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Robo Treasury: Positives and Pitfalls RPA is a concept that is beginning to make waves in the treasury industry, delivering countless efficiency benefits and helping to automate tasks that were previously highly manual. But, how can treasurers get the most out of this new technology?

Robo Treasury: Positives and Pitfalls

Robo Treasury: Positives and Pitfalls

By Eleanor Hill, Editor, TMI


Robotic process automation has the potential to be a powerful tool for treasurers – especially those looking for new ways to garner efficiency gains. What’s more, as a relatively easy-to-deploy technology, RPA can deliver significant value in a short timeframe. But is RPA really a silver bullet for treasury? We ask four industry experts for their opinions.


Whether you’re an R2-D2, RoboCop, or WALL-E fan, stereotypical movie views of robots aren’t helpful when it comes to discussion around robotic process automation. Unlike the all-singing, all-dancing robots of science fiction, RPA is simply an automated rules-based software that executes pre-programmed tasks.

Nevertheless, RPA is making waves among the treasury community. According to PwC’s 2019 Treasury Benchmarking Survey, 47% of treasurers believe RPA will be either relevant or highly relevant over next two-to-three years. The survey also identifies interesting use cases for RPA – ranging from payment execution to accounting and management reporting (see fig.1).

 

Fig 1: RPA Use Cases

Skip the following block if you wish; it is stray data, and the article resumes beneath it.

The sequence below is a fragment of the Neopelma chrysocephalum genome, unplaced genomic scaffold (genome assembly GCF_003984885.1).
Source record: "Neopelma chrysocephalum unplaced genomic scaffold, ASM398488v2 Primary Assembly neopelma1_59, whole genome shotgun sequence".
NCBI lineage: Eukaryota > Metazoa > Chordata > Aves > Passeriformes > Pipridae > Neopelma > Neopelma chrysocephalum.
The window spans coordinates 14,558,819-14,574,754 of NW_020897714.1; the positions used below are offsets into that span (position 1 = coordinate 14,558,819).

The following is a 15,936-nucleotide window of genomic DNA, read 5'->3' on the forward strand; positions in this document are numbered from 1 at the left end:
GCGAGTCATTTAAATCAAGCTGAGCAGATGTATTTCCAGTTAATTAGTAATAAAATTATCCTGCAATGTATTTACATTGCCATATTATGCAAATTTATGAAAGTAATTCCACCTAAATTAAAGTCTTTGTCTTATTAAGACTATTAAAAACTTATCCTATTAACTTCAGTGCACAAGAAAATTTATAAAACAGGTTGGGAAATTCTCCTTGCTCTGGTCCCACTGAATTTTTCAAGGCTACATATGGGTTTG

Fig 1: RPA Use Cases

Source: PwC Treasury Benchmarking Study 2019

 

While the opportunities around RPA are significant, there are limitations to consider as well. To get a balanced view on all of the RPA arguments, TMI gathered together the following experts for a roundtable discussion:

  • Séverine Le Blévennec, Senior Director, EMEA Treasury, Honeywell 
  • Roger Comins, Director of Product Management at GTreasury
  • Steven Lenaerts, Head of Product Management – Global Channels, BNP Paribas
  • Jasmin Ng, Head, Group Cash Product Management, Global Transaction Services, DBS


Eleanor Hill, TMI (Hill): Let’s start with the basics. How would you define RPA?

Steven Lenaerts

Steven Lenaerts
Head of Product Management - Global Channels, BNP Paribas 

Lenaerts: Basic RPA is essentially using software to create a certain level of automation for a repetitive process that is currently not digitalised or automated. That piece of software is referred to as a ‘robot’ or ‘bot’, but, of course, it is not an actual robot – that’s a common misconception.

The robot captures and automates these repetitive actions, typically to unlock legacy infrastructure and to connect the dots between different systems. It’s important to remember, though, that RPA can be combined with other technology to increase its level of intelligence.

Comins: The important difference between RPA and traditional automation tools is that it operates extremely well across the multiple systems that a human employee would use in their day-to-day. For example, RPA offers integration with email, Excel and PowerPoint, as well as browser automation.